Comfort

Sosu was beside himself with excitement. It was raining hard, but for once the rain wasn’t really bothering him. On a normal day, he’d be soaked to the bone in rainwater and his makeshift bed of cardboard would be nothing but pulp. Not today, he thought grinning in pride at his own ingenuity. He had made a tent for himself the previous day, using a big sheet of rubber that someone had carelessly thrown away. The rubber had probably covered some table once, because there were stains all over it. Well now it keeps the rain off me, Sosu thought. Almost all of it, he grimaced as a large drop landed on his forehead. A little of the rainwater had amassed on top of the make-shift tent and was now penetrating through a small hole. Because of how small the tent was, Sosu wasn’t allowed much space to move and so he had to endure a few more drops to the face before he made a firm decision to move out of the trajectory of the big drops. He wiggled a little but that didn’t do any good. Rather it made things worse, for the next drop landed on his right eye. If there was anything Sosu hated, it was something entering or trying to enter his eye. Another drop landing on his eye caused Sosu’s body to involuntarily jerk. He felt his foot connect with something  with a loud snap. Before he could correctly guess which of his few earthly possessions he had just damaged, the tent collapsed on him, drenching him in cold cold rainwater.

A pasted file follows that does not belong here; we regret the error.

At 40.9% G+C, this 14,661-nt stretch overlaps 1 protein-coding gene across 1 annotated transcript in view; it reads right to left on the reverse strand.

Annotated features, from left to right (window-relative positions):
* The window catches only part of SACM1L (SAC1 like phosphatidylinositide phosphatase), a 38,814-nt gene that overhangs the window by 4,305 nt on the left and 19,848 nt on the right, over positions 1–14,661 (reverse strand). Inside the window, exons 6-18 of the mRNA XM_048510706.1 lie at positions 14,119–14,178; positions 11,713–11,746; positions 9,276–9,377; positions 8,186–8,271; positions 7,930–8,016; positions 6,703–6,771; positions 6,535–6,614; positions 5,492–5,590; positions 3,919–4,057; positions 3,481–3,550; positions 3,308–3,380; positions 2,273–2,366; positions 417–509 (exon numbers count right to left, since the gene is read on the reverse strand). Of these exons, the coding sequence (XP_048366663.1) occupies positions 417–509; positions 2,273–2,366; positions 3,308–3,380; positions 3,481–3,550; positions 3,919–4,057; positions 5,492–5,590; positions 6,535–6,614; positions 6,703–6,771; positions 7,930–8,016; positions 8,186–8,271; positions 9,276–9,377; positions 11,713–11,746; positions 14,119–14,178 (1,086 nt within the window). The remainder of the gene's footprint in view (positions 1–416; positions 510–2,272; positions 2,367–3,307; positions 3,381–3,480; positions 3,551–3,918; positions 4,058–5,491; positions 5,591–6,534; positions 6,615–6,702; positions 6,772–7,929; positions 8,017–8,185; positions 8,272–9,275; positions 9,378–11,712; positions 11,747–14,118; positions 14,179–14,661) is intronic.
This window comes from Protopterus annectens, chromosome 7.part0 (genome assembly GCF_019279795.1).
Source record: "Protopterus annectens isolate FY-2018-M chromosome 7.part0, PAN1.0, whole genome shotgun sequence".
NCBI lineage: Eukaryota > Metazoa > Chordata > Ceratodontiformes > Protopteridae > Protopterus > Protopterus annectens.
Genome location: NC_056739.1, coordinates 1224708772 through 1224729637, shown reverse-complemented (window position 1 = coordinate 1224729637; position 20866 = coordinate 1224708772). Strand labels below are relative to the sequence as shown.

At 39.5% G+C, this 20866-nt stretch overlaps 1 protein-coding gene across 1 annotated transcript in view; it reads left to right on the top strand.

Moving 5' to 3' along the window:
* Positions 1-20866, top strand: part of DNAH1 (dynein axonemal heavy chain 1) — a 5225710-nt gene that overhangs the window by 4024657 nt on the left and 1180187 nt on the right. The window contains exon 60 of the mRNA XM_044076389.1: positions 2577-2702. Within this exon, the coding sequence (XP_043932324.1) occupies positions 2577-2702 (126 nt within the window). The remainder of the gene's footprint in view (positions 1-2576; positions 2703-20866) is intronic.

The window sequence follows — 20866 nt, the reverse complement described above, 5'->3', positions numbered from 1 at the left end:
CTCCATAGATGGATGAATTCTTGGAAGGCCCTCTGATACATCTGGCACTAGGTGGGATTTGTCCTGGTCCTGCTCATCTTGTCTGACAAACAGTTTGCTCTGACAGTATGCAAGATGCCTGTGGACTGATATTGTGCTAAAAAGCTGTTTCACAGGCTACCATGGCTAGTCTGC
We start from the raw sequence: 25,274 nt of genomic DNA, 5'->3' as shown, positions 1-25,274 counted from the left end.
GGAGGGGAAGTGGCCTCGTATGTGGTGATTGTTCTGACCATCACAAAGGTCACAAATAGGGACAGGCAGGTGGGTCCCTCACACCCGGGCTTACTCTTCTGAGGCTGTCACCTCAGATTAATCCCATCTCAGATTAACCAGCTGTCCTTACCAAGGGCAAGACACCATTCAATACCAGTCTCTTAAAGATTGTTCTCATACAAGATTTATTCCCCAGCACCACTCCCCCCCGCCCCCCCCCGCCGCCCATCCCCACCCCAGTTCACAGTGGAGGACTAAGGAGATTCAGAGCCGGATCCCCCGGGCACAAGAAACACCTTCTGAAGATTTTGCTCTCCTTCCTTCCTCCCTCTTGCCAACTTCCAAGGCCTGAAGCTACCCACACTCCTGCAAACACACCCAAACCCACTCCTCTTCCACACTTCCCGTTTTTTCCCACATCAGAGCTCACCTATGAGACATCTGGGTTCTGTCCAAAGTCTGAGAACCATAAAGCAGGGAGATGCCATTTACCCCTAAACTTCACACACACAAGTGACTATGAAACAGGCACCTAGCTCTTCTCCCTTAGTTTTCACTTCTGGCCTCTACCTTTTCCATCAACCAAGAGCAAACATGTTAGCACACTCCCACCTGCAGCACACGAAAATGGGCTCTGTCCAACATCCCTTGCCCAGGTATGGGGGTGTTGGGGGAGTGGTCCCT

The howl of the wind muted the abusive words that Sosu shrieked as he shattered the broken stick which  had once held is ingenious creation upright into a thousand pieces.

3 thoughts on “Comfort

  1. I’m going to emulate an annoying literature teacher here and say that the theme of this story is disillusionment, and at the time of writing this, the author was going through stages of intense disappointment in something he once greatly believed in. His distress is evident in the final line especially, and it is a form of authorial intrusion that the initial joy the author once experienced at being able to handle a bad situation creatively is reflected through the actions and thoughts of the main character. So is the ‘burst-my-bubble’ moment at the end of it.
    But you know. Literature teachers are only right 5% of the time. 😉 (This, by the way, is entirely my arbitrary statistic.)

    1. My father once told me, “If you meet a woman who knows you better than you know yourself, marry her.” Unfortunately he didn’t tell me what to do if that woman and I had gone through a divorce so I shall remain mute. Unless…

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